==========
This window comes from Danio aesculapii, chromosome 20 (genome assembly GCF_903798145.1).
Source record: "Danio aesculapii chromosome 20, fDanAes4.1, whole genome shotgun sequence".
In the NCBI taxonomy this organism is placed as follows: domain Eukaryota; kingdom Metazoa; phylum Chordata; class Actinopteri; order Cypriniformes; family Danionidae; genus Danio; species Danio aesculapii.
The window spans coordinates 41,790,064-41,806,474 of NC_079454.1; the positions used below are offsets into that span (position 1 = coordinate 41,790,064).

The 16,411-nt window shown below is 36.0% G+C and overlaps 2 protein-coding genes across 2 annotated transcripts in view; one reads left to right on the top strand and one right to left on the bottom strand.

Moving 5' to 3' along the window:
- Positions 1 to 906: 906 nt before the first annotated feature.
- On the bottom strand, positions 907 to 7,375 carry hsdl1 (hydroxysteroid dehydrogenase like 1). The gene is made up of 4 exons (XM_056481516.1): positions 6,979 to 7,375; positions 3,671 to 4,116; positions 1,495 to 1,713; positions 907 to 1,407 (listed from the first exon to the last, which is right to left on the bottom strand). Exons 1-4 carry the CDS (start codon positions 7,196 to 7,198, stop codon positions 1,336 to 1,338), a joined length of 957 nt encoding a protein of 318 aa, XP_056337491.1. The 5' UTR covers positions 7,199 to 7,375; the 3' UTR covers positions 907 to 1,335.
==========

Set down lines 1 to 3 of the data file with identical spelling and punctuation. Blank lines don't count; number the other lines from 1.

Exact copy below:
This window comes from Danio aesculapii, chromosome 20 (genome assembly GCF_903798145.1).
Source record: "Danio aesculapii chromosome 20, fDanAes4.1, whole genome shotgun sequence".
In the NCBI taxonomy this organism is placed as follows: domain Eukaryota; kingdom Metazoa; phylum Chordata; class Actinopteri; order Cypriniformes; family Danionidae; genus Danio; species Danio aesculapii.